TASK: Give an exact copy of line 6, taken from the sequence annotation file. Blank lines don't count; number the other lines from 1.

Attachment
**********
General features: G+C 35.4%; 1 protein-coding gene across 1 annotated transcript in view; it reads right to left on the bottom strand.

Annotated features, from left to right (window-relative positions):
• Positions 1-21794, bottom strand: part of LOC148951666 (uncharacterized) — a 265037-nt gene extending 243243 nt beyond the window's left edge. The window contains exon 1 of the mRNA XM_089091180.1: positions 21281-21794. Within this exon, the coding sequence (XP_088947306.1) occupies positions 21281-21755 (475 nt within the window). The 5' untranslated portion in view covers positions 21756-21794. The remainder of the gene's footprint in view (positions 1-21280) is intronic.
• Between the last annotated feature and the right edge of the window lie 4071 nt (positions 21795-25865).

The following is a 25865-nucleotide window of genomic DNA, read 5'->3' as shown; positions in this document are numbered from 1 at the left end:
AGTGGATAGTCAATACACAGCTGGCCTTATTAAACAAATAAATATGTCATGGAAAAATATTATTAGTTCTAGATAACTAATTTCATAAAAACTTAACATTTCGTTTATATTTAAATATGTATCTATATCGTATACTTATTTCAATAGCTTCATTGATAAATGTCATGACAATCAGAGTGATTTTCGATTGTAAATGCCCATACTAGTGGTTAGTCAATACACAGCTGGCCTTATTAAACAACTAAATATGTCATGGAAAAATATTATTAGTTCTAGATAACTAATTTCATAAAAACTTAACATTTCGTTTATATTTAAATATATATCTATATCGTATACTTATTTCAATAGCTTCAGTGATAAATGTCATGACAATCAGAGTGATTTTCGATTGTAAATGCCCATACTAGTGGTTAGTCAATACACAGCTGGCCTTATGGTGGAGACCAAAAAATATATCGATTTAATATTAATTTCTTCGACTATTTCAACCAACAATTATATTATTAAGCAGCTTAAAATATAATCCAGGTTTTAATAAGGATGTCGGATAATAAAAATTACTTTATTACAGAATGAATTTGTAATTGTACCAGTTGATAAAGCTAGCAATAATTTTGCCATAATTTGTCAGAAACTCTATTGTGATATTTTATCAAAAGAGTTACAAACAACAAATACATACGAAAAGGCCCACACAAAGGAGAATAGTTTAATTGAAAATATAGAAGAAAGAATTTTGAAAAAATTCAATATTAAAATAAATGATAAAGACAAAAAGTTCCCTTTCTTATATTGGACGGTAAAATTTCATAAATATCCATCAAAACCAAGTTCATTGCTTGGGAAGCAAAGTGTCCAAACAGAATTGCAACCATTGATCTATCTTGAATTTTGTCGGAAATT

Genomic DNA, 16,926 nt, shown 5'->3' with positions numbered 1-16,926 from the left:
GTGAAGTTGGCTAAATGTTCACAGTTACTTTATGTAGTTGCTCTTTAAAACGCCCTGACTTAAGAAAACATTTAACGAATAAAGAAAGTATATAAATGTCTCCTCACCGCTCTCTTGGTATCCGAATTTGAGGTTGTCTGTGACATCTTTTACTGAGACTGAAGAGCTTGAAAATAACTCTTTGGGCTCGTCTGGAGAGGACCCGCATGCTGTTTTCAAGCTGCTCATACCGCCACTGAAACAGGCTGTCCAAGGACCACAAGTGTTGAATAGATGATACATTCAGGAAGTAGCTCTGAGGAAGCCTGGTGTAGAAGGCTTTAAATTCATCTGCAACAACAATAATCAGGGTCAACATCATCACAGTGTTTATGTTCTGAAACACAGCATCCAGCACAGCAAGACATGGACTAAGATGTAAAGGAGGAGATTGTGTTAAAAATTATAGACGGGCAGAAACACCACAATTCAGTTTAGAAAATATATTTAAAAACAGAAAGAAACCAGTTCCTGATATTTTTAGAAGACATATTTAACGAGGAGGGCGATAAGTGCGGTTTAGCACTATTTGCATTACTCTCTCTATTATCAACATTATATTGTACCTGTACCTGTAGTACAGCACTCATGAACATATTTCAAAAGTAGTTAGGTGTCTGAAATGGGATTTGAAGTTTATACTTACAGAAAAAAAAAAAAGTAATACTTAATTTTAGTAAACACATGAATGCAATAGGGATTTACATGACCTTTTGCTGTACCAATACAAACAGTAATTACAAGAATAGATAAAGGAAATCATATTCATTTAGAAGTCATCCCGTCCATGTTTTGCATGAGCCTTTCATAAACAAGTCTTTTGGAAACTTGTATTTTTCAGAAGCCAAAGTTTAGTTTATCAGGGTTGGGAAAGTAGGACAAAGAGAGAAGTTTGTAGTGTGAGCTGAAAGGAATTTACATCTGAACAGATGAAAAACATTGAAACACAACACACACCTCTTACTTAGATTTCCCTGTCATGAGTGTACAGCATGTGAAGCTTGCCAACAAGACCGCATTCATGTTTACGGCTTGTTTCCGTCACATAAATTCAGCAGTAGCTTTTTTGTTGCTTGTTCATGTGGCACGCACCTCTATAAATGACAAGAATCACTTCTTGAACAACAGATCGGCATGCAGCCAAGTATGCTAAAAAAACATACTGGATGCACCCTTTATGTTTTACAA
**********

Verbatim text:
AGTGGATAGTCAATACACAGCTGGCCTTATTAAACAAATAAATATGTCATGGAAAAATATTATTAGTTCTAGATAACTAATTTCATAAAAACTTAACATTTCGTTTATATTTAAATATGTATCTATATCGTATACTTATTTCAATAGCTTCATTGATAAATGTCATGACAATCAGAGTGATTTTCGATTGTAAATGCCCATACTAGTGGTTAGTCAATACACAGCTGGCCTTATTAAACAACTAAATATGTCATGGAAAAATATTATTAGTTCTAGATAACTAATTTCATAAAAACTTAACATTTCGTTTATATTTAAATATATATCTATATCGTATACTTATTTCAATAGCTTCAGTGATAAATGTCATGACAATCAGAGTGATTTTCGATTGTAAATGCCCATACTAGTGGTTAGTCAATACACAGCTGGCCTTATGGTGGAGACCAAAAAATATATCGATTTAATATTAATTTCTTCGACTATTTCAACCAACAATTATATTATTAAGCAGCTTAAAATATAATCCAGGTTTTAATAAGGATGTCGGATAATAAAAATTACTTTATTACAGAATGAATTTGTAATTGTACCAGTTGATAAAGCTAGCAATAATTTTGCCATAATTTGTCAGAAACTCTATTGTGATATTTTATCAAAAGAGTTACAAACAACAAATACATACGAAAAGGCCCACACAAAGGAGAATAGTTTAATTGAAAATATAGAAGAAAGAATTTTGAAAAAATTCAATATTAAAATAAATGATAAAGACAAAAAGTTCCCTTTCTTATATTGGACGGTAAAATTTCATAAATATCCATCAAAACCAAGTTCATTGCTTGGGAAGCAAAGTGTCCAAACAGAATTGCAACCATTGATCTATCTTGAATTTTGTCGGAAATT